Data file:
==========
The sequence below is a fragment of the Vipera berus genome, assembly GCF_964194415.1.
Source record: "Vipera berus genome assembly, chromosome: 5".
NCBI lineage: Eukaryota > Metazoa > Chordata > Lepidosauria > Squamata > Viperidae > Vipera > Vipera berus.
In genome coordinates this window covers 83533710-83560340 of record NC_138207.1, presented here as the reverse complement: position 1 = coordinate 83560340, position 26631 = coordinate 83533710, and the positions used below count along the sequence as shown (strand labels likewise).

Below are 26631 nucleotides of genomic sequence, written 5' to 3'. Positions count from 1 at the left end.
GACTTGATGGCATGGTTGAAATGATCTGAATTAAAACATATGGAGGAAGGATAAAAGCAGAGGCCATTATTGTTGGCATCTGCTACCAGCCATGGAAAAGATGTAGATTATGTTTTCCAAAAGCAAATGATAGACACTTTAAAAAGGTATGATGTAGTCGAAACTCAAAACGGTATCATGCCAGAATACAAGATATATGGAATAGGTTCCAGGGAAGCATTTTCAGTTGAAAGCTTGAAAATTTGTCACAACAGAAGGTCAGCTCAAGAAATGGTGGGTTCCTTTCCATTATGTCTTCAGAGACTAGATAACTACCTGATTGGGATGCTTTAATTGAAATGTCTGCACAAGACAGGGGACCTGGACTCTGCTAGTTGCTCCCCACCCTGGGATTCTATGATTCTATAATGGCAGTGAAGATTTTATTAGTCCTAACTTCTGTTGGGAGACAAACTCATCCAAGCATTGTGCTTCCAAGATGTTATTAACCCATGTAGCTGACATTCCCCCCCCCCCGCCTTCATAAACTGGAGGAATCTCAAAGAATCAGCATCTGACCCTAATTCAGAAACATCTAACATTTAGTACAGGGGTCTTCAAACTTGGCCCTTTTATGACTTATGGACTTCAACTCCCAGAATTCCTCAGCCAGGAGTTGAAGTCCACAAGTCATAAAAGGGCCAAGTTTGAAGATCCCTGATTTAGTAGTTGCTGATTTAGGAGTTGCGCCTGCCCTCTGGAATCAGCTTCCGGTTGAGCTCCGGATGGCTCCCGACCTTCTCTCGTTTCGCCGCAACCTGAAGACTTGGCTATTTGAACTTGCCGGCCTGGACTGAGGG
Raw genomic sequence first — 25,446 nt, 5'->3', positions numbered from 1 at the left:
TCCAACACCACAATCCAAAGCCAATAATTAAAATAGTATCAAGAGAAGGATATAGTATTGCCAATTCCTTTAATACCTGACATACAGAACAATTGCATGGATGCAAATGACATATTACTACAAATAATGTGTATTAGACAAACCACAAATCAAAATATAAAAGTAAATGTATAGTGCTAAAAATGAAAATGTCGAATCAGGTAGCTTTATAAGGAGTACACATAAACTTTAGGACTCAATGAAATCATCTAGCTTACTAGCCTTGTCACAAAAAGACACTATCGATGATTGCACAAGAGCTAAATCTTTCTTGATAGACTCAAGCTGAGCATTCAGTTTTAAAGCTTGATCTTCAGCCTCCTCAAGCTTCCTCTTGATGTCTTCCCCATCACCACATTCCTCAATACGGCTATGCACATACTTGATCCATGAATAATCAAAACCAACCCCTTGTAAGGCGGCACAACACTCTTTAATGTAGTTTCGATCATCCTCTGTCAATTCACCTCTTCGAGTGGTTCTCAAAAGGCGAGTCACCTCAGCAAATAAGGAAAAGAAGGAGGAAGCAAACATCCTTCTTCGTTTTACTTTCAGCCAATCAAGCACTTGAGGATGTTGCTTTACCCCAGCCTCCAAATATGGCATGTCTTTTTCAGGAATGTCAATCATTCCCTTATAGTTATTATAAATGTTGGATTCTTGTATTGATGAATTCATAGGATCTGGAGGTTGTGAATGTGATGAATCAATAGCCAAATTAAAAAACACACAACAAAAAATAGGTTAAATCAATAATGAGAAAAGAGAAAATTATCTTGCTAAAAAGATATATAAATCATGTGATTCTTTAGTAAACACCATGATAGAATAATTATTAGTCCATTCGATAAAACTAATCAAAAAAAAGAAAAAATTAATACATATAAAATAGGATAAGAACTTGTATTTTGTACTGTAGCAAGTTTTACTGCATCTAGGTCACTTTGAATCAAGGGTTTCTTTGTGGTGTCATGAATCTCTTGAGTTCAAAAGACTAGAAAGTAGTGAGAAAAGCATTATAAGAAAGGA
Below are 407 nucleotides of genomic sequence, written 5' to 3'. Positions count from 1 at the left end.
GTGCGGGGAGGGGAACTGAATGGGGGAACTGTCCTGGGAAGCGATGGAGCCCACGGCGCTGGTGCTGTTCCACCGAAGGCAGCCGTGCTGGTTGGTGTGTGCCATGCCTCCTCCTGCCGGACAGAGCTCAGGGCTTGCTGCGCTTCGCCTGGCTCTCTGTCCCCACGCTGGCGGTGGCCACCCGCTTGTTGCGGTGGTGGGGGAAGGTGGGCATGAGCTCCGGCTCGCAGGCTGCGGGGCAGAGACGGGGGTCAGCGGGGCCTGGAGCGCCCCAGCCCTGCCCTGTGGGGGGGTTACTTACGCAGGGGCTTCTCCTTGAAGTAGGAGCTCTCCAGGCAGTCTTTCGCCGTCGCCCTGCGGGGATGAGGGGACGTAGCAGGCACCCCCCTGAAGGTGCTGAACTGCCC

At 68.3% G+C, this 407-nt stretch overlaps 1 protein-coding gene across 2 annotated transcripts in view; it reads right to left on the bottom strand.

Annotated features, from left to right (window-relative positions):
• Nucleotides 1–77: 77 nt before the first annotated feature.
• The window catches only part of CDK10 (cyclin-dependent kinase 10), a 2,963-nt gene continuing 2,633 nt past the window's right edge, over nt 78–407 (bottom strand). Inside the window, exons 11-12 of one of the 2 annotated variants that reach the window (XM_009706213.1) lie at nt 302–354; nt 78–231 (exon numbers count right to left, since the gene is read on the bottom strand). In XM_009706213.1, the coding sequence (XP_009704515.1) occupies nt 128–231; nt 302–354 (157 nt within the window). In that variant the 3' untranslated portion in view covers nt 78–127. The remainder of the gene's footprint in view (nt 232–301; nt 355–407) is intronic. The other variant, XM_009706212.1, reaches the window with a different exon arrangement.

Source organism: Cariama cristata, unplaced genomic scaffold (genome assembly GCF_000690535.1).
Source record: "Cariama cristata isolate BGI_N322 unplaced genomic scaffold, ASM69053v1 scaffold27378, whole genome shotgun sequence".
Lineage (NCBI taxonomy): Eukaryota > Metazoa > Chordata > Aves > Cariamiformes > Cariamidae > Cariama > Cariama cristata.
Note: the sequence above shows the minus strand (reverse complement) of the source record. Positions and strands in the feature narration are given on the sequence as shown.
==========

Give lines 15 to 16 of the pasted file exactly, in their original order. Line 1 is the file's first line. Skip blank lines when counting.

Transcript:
Source organism: Cariama cristata, unplaced genomic scaffold (genome assembly GCF_000690535.1).
Source record: "Cariama cristata isolate BGI_N322 unplaced genomic scaffold, ASM69053v1 scaffold27378, whole genome shotgun sequence".